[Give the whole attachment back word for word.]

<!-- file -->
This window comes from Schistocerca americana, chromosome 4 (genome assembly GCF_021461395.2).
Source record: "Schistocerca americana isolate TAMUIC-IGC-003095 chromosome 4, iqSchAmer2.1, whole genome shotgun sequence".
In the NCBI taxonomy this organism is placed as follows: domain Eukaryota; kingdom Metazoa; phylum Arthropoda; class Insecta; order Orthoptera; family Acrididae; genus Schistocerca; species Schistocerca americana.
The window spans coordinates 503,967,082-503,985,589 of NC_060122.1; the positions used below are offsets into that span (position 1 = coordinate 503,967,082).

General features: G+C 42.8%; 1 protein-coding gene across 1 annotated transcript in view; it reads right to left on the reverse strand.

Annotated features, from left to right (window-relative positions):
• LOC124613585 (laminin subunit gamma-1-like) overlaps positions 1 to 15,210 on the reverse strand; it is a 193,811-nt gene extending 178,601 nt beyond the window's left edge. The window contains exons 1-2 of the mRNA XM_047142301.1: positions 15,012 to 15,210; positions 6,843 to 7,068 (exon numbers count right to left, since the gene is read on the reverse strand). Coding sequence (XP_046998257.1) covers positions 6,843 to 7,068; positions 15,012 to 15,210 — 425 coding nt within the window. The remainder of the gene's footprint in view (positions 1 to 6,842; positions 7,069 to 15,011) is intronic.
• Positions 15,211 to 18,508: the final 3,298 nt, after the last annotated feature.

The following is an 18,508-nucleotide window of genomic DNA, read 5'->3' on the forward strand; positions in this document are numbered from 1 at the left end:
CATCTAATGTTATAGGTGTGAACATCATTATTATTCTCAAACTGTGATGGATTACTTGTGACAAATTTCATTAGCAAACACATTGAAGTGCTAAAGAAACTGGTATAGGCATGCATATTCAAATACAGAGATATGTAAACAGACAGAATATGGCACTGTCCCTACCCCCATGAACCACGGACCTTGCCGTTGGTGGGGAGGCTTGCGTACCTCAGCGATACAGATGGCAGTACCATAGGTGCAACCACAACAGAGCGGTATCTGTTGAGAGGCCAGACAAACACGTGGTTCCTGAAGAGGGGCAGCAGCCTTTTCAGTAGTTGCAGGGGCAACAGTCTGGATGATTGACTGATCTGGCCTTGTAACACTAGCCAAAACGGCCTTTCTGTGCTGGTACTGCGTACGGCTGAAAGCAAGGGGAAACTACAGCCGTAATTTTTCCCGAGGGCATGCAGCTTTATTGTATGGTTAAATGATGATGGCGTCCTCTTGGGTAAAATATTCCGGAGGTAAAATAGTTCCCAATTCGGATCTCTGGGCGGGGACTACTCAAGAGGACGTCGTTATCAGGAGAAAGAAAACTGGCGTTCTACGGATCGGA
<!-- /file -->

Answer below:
This window comes from Schistocerca americana, chromosome 4 (genome assembly GCF_021461395.2).
Source record: "Schistocerca americana isolate TAMUIC-IGC-003095 chromosome 4, iqSchAmer2.1, whole genome shotgun sequence".
In the NCBI taxonomy this organism is placed as follows: domain Eukaryota; kingdom Metazoa; phylum Arthropoda; class Insecta; order Orthoptera; family Acrididae; genus Schistocerca; species Schistocerca americana.
The window spans coordinates 503,967,082-503,985,589 of NC_060122.1; the positions used below are offsets into that span (position 1 = coordinate 503,967,082).

General features: G+C 42.8%; 1 protein-coding gene across 1 annotated transcript in view; it reads right to left on the reverse strand.

Annotated features, from left to right (window-relative positions):
• LOC124613585 (laminin subunit gamma-1-like) overlaps positions 1 to 15,210 on the reverse strand; it is a 193,811-nt gene extending 178,601 nt beyond the window's left edge. The window contains exons 1-2 of the mRNA XM_047142301.1: positions 15,012 to 15,210; positions 6,843 to 7,068 (exon numbers count right to left, since the gene is read on the reverse strand). Coding sequence (XP_046998257.1) covers positions 6,843 to 7,068; positions 15,012 to 15,210 — 425 coding nt within the window. The remainder of the gene's footprint in view (positions 1 to 6,842; positions 7,069 to 15,011) is intronic.
• Positions 15,211 to 18,508: the final 3,298 nt, after the last annotated feature.

The following is an 18,508-nucleotide window of genomic DNA, read 5'->3' on the forward strand; positions in this document are numbered from 1 at the left end:
CATCTAATGTTATAGGTGTGAACATCATTATTATTCTCAAACTGTGATGGATTACTTGTGACAAATTTCATTAGCAAACACATTGAAGTGCTAAAGAAACTGGTATAGGCATGCATATTCAAATACAGAGATATGTAAACAGACAGAATATGGCACTGTCCCTACCCCCATGAACCACGGACCTTGCCGTTGGTGGGGAGGCTTGCGTACCTCAGCGATACAGATGGCAGTACCATAGGTGCAACCACAACAGAGCGGTATCTGTTGAGAGGCCAGACAAACACGTGGTTCCTGAAGAGGGGCAGCAGCCTTTTCAGTAGTTGCAGGGGCAACAGTCTGGATGATTGACTGATCTGGCCTTGTAACACTAGCCAAAACGGCCTTTCTGTGCTGGTACTGCGTACGGCTGAAAGCAAGGGGAAACTACAGCCGTAATTTTTCCCGAGGGCATGCAGCTTTATTGTATGGTTAAATGATGATGGCGTCCTCTTGGGTAAAATATTCCGGAGGTAAAATAGTTCCCAATTCGGATCTCTGGGCGGGGACTACTCAAGAGGACGTCGTTATCAGGAGAAAGAAAACTGGCGTTCTACGGATCGGA